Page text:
Discovering My Love For Piano
Every musician has to start somewhere
Music is the centerfold of my family. I definitely got my abilities from my mom, but my dad played the part of being the biggest supporter. He’s shown up to every halftime show, concert, performance- you name it. All three of us kids were involved in every single band activity possible, me and my two older sisters.
From a young age, I started piano lessons. I took them from this middle-aged lady who lived in a small town, Celina, Ohio. A town that’s known for good local eats, and a consistently unsafe lake. But I digress. The lady who gave me lessons was Mrs. Zimmerman. I think her first name was Carol, but I’m not sure. She had a beautiful baby grand piano in her house.
Now being the stubborn, shy, and awkward child that I was, I wasn’t crazy about the piano. In fact I hated it. But my mother insisted I continue with the lessons. And so every day I practiced. Well, the more time you spend around something, the more likely it is to grow on you. And grow on me, it did.
I remember showing up to my Wednesday lesson and excitedly shouting I love piano! Mrs. Zimmerman was thrilled because this was a complete 180 compared to a month ago. I remember from there my passion swelling for this instrument. I kept challenging myself every day.
Even when I stopped taking lessons, that never made me cease my work. I taught myself pieces like Clair De Lune and the first movement of Moonlight Sonata. My true dream was to become a piano performance major. My mother’s reaction to that was not exactly excited. She told me you need to have professional instruction for years.
I didn’t grow up “wealthy”. I didn’t grow up poor, either. We were somewhere towards the lower half of the middle. So that put me at an unfair disadvantage when it came to expenditures like that. But this never discouraged me. I continued practicing.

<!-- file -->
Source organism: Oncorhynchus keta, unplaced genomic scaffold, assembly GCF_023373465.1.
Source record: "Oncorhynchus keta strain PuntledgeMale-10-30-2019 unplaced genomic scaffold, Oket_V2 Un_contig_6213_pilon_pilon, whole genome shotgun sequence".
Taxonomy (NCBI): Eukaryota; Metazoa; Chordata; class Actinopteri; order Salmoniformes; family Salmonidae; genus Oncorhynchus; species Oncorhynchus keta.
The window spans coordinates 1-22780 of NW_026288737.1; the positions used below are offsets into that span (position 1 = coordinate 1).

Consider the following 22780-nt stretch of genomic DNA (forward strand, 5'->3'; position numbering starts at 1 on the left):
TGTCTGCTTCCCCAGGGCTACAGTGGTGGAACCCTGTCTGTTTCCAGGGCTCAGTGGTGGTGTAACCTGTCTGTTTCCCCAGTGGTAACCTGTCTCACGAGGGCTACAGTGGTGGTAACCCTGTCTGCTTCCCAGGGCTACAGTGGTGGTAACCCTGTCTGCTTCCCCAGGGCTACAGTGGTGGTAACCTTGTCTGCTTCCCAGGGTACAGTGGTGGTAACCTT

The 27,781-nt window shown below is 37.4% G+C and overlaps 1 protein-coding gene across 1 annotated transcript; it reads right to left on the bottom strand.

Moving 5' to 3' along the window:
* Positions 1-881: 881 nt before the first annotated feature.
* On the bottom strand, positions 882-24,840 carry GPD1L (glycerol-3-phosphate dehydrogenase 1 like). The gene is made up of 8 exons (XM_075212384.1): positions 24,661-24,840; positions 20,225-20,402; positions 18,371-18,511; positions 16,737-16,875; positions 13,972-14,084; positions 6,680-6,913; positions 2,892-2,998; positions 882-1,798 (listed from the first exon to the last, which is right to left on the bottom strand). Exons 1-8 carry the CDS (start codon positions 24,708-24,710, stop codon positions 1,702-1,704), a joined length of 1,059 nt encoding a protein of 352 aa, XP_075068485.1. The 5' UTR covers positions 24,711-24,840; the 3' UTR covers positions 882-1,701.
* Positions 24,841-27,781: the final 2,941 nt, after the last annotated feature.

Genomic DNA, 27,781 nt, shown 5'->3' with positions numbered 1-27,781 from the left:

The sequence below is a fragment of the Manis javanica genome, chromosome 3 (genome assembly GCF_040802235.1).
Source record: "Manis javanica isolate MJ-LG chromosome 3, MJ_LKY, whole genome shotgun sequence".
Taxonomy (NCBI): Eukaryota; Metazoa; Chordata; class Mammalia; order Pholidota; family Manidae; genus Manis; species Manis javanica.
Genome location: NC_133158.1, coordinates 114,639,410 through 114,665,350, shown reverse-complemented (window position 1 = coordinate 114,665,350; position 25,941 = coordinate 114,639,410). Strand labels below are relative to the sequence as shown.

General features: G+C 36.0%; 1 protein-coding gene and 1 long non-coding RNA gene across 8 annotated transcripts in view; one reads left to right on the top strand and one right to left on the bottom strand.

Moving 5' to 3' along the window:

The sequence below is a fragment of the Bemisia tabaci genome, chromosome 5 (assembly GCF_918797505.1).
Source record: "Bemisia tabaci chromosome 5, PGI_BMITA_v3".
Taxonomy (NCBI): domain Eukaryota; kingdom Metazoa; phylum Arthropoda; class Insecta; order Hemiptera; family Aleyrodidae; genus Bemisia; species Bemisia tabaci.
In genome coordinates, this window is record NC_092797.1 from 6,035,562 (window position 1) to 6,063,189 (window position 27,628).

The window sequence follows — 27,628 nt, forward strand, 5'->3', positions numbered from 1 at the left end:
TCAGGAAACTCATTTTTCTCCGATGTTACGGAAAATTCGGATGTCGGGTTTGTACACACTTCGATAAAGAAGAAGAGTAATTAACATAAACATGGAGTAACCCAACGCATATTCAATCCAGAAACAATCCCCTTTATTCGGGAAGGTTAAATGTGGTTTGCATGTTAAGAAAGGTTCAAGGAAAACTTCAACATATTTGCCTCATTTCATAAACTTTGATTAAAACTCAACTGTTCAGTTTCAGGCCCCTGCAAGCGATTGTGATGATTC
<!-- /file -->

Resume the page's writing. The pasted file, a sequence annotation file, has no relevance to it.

After I graduated high school, I decided to pursue a music degree at IPFW. At first I was dead set on being a music therapist, but all it took was one class to nudge me out of that. Specifically, intro to music therapy. I wasn’t a big fan of the instructor, plus I wasn’t scoring very high on my exams and so I withdrew out of that class.
Now in order to become a performance major, you have to audition with four memorized pieces from different musical periods. The only audition I’d had was for a level below, so P300 instead of P400. That meant I would have to audition again. What we did was for my playing final (they’re called juries) we doubled that as my audition for P400.
Now the end result doesn’t exactly tell you the hard work and effort that went into that. I was expected to practice 4 hours a day. Four. As a music student, you’re already having to take at least 15 credit hours per semester just to maybe graduate in 4 years. On top of that, you have rehearsals and homework. And if you’re like me and didn’t choose to live on campus, you also have a part-time job in order to pay for the apartment you live in.
I practiced as much as was humanly possible, but it was usually no more than 3 hours. Should it have been more? Probably. But every single semester I ended up with A’s in my piano course and my skill grew exponentially. I learned more about piano in the two years I went to IPFW than I had learned the first 18 years of my life.
But if you look at me now, no way in hell would I be able to handle the precarious balancing act of work, college, homework, practice AND rehearsals. I’m not that great of a proverbial juggler.
Going to music school changed my life forever. I met many like-minded people, some of whom I’m still friends with. I also streamlined the way I practiced, therefore making more progress in shorter periods of time. I’ve taught myself almost all of Hungarian Rhapsody no. 2, as well as the famous Chopin etude in E major.
A few years ago, I even went and bought myself a decent digital keyboard from Sweetwater. It was a Yamaha P-100. It sounds fairly close to the real deal which is what impressed me the most about it. It cost near $600, but it was 100% worth it.
For me the dream of piano performance never died. It just manifested itself in a new light.